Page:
Mon, Dec 16, 2013 - Page 7 News List

Obamas honor Newtown dead on anniversary

ONE YEAR ON:With his gun-curbing proposals not passed into US legislation, President Obama appealed to the American public to help stop the gun violence

Bloomberg

US President Barack Obama, top, and Michelle Obama light 26 candles, honoring the 26 killed at Sandy Hook Elementary School in Newtown, Connecticut, at the White House in Washington on Saturday.

Photo: AFP

US President Barack Obama marked with a solemn candle-lighting ceremony the first year anniversary of an elementary school shooting in Connecticut, a tragedy that spurred him to seek greater gun controls that the US Congress rebuffed.

In the White House map room on Saturday, Obama and the first lady Michelle Obama lit 26 candles, one for each of the people killed in the shooting at Sandy Hook Elementary in Newtown. The Obamas bowed their heads in a moment of silence and walked out together without speaking.

The White House’s commemorative event came as authorities in Colorado released more details about a shooting on Friday at a Denver-area high school in which the gunman killed himself after wounding a fellow student.

In Newtown, a church rang its bells 26 times to honor the 20 first-graders and six teachers killed last year by Adam Lanza. Lanza, 20, killed his mother before driving to the school that he had attended and embarking on the shooting spree. He then took his own life.

Other houses of worship in the Newtown area held private services observing the anniversary, though no formal public memorial was held, the Associated Press reported.

The massacre prompted Obama in January to introduce a package of proposals aimed at curbing gun violence, including bans on so-called assault weapons and high-capacity ammunition magazines.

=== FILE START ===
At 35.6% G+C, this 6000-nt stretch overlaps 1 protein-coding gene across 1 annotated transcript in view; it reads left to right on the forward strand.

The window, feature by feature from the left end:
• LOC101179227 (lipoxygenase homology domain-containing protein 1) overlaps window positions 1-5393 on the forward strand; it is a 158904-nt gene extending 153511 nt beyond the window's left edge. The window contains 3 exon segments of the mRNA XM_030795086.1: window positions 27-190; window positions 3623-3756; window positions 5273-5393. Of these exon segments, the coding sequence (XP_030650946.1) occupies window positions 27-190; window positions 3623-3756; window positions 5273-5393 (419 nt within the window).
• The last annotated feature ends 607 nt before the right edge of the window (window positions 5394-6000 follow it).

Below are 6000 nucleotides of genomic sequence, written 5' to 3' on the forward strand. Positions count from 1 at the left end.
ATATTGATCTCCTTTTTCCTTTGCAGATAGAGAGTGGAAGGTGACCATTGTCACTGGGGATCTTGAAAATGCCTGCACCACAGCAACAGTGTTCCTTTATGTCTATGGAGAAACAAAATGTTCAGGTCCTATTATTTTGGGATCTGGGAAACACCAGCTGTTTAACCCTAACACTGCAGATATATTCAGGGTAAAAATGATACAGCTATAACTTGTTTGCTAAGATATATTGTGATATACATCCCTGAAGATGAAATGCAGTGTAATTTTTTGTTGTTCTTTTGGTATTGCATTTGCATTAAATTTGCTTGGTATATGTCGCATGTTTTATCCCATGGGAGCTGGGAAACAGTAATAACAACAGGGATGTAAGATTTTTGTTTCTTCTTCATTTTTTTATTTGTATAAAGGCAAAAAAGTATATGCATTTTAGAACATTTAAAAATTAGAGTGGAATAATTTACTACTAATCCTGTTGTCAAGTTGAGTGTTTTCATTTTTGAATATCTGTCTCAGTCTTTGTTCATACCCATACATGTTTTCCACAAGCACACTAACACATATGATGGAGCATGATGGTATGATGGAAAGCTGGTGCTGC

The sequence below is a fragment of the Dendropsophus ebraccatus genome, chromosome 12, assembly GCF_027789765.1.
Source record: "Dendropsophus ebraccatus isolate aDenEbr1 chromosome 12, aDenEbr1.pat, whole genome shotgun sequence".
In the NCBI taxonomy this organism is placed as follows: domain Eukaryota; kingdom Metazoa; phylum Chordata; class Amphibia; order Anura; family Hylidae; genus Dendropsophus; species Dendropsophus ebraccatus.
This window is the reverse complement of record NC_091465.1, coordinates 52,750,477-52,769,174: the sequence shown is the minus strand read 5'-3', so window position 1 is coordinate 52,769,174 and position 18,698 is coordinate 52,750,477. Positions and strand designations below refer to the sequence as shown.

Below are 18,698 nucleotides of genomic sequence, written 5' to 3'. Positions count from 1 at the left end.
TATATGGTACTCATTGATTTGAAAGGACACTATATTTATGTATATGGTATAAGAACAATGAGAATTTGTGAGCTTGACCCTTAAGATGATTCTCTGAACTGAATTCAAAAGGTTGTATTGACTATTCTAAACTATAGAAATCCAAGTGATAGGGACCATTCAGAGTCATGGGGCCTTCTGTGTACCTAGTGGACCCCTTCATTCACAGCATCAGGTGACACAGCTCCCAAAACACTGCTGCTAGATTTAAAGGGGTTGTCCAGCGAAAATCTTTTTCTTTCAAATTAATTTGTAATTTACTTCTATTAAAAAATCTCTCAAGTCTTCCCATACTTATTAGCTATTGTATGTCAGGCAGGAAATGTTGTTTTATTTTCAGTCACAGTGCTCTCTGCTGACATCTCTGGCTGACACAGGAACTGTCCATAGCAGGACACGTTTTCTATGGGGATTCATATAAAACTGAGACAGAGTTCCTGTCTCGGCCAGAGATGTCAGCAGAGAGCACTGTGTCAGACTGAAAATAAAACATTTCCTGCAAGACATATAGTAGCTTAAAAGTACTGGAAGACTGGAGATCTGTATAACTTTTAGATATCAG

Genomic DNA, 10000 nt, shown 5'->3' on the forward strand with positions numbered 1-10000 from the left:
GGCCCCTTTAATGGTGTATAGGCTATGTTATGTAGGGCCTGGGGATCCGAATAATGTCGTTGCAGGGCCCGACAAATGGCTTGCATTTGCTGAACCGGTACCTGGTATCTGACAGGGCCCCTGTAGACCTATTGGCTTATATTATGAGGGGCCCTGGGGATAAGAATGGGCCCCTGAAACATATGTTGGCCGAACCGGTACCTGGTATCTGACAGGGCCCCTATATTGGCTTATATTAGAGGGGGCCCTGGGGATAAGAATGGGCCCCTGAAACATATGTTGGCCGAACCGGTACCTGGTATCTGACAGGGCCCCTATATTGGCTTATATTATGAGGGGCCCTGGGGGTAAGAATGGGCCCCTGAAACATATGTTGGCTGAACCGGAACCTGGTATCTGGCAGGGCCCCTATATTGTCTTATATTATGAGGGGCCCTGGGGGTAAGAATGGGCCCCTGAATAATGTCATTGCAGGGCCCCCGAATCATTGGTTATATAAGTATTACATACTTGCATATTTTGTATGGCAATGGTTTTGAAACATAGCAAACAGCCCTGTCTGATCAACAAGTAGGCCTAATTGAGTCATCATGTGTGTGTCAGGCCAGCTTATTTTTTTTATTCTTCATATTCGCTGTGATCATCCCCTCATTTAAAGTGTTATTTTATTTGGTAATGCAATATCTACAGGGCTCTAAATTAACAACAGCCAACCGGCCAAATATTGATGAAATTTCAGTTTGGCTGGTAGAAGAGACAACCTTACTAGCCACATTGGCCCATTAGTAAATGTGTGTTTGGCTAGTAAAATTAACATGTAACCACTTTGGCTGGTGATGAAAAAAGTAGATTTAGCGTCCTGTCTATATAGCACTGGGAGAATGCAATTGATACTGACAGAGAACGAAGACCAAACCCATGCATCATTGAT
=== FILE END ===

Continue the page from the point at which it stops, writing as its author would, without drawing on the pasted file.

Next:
His proposals stalled in the US Congress. The Republican-led US House of Representatives declined to act on any of the measures and the Democratic-led US Senate failed to advance a bill aimed at expanding background checks of gun buyers.

The president mentioned the shooting in his weekly radio and Internet address on Saturday, saying, “We haven’t yet done enough to make our communities and our country safer. We have to do more to keep dangerous people from getting their hands on a gun so easily.”

In offering no legislative remedies, he said, “We can’t lose sight of the fact that real change won’t come from Washington. It will come the way it’s always come — from you. From the American people.”

States dealt with gun policy differently in the shooting’s aftermath. Twenty-eight states this year enacted laws lifting some gun restrictions. Twenty-one states, including Connecticut and New York, expanded them.

In Colorado, two Democratic state senators were recalled by voters in September after supporting a background-check law.

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